Mr Zittel, like many Grabbers, swear by Slack, a team collaboration app popular with small and medium-size companies to communicate internally and work on projects. The man is a self-professed Slack addict; at lunch, even a GrabFood-delivered burger couldn’t stop him from peeking at and responding to the many Slack notifications that popped up on his phone.
The 28-year-old German moved to Singapore and applied for a job at Grab just over a year ago. He was first drawn to the “dynamism and diversity” of South-east Asia during a backpacking trip across the region. Soon after, he sought a career change, having worked for a number of years at German insurance company Allianz, which he said offered a “safe and secure environment” but “not a lot of growth”.
Mr Zittel said: “I wanted to grow and learn – to ‘do product’ in a company where technology is the core business and not just used to support insurance agents. When I applied to Grab, I thought at first that working on a consumer-facing product (such as the Grab app for riders) would be more exciting. But working with drivers was most interesting, because drivers use Grab to make their daily living.”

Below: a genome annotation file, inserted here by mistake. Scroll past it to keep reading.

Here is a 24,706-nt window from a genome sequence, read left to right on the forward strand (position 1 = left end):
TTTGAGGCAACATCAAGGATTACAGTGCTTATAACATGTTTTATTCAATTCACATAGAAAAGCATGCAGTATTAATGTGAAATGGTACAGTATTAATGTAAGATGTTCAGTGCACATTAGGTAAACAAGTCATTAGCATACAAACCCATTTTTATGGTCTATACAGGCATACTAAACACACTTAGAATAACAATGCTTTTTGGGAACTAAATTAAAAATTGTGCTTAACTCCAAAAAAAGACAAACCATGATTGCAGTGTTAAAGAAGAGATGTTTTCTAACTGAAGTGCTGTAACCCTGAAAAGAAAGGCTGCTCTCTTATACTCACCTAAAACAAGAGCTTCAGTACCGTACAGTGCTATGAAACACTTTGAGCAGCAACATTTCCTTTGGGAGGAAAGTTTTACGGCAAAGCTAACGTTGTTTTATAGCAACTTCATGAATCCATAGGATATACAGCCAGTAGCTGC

In his job at Drivers’ Experience, there was a lot of “going out and talking to drivers”, and solving their problems to help them do their work better, he noted. “What is always humbling to a product manager is that you have drivers who have been with the platform since the early days when Grab was an unknown little startup and there were a lot of tech issues. They have stayed with the company, put their trust in the platform, and thanked us product managers for improving the product.”
Mr Zittel requested a transfer to GrabFood after a year at Drivers’ Experience, mainly to try out a new product. He added: “Job rotation is commonplace at Grab, and is usually always initiated by the employee. Compared to my previous workplace, the culture at Grab is fast-paced, vibrant and diverse.”
Staying a startup
Foo Wui Ngiap, Grab’s regional head for growth and user trust, runs a team that tests and creates new features to enhance the Grab app. He said: “As Grab got bigger, we got slower. So we asked ourselves how we could still maintain a startup culture and fulfil our contracts with drivers and riders. The key is experimentation – we explore every space, big or small.”